20 weeks is already far too late as far as I’m concerned, and the number of case out there such as Mrs. Cohen’s must be rare in the extreme. Perhaps an exception could be worked in for special cases like hers, but forgoing a 20 week limit just opens the door to too much horror such as we’ve seen in the Planned Parenthood videos. Her case was a tragedy, but it’s not sufficient grounds to abandon the rule altogether.


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Comment pages: 1 2

Like the majority of the country, I don’t think abortion should be illegal. But the 20-week limit is completely reasonable; in fact, I’d prefer to see no abortions after the first trimester, with exceptions for women like Mrs. Cohen who find themselves in an untenable situation.

it is extremely unlikely that she didn’t know about anencephaly prior to 20 weeks. yes she is dreck.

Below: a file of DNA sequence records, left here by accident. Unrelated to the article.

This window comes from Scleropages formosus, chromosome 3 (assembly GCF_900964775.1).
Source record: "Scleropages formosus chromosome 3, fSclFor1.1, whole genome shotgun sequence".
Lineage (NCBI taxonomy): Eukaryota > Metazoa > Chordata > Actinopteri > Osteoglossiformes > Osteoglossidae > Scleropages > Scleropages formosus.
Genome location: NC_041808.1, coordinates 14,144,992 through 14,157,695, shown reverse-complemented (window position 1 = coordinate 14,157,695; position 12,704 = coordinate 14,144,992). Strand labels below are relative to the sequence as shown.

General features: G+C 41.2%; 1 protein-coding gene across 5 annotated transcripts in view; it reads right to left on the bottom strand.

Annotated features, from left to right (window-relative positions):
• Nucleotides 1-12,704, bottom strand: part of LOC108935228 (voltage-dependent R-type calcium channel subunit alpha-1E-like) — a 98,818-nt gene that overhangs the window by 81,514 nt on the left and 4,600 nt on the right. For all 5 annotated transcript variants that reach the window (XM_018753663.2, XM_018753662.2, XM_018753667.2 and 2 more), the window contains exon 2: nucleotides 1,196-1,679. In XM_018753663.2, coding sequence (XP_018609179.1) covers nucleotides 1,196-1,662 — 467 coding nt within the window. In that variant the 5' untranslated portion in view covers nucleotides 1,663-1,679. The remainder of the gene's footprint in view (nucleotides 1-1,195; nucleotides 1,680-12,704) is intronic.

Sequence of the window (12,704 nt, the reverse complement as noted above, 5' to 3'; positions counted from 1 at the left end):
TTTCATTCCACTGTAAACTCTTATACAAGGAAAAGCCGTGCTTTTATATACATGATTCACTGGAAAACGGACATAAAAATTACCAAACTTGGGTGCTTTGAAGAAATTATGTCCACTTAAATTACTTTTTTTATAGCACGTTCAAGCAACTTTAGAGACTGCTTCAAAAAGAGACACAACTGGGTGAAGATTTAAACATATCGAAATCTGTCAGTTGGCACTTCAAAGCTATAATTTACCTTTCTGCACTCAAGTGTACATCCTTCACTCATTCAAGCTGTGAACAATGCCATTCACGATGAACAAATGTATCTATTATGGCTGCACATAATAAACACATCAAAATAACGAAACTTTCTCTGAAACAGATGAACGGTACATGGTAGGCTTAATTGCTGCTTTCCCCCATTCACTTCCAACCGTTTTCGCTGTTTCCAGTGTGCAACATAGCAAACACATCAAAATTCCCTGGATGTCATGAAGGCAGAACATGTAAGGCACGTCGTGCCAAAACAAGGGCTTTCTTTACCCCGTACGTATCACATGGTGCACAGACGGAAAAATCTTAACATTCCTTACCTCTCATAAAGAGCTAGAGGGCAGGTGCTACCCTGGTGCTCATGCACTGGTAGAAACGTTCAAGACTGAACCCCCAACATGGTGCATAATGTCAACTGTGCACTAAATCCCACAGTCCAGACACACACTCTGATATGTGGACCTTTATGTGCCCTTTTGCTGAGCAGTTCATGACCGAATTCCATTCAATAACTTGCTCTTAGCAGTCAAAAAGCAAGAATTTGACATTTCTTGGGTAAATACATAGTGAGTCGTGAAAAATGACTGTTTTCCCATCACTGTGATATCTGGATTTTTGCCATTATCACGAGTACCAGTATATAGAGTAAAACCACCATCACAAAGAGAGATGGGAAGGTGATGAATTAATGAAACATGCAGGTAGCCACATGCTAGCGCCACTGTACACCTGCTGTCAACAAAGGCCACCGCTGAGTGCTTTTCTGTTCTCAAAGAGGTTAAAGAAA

Wow!

You are claiming she knew prior to the ultrasound? On what basis???

wbcoleman on September 21, 2015 at 9:16 PM

its extremely unlikely that someone in Frau Cohen’s demographic didn’t have at least two antenatal sonograms prior to 20 weeks. I guess you are not in the medical field.
G’mar Tovah.

avi natan on September 22, 2015 at 7:03 AM

And it would also be shockingly unlikely that she did not have an alpha fetal protein blood test at around 10 weeks

avi natan on September 22, 2015 at 7:27 AM

The GOP has talked about this and has included caveats like incest rape and the welfare of the mother. They can include the welfare of the child, too. They can also make the argument (using the left’s ideology on the death penalty) that this is cruel and unusual punishment. The baby can feel pain. Why do the liberals care more about the pain and suffering of convicted felons that they do an innocent baby?

djaymick on September 22, 2015 at 7:31 AM

That’s the real end game. To support a 20-week (or any week) abortion ban is to accede to the agenda of an utterly dishonest, malicious group of religious crackpots who really and truly do embody every negative liberal stereotype of socially conservative evangelical Christians.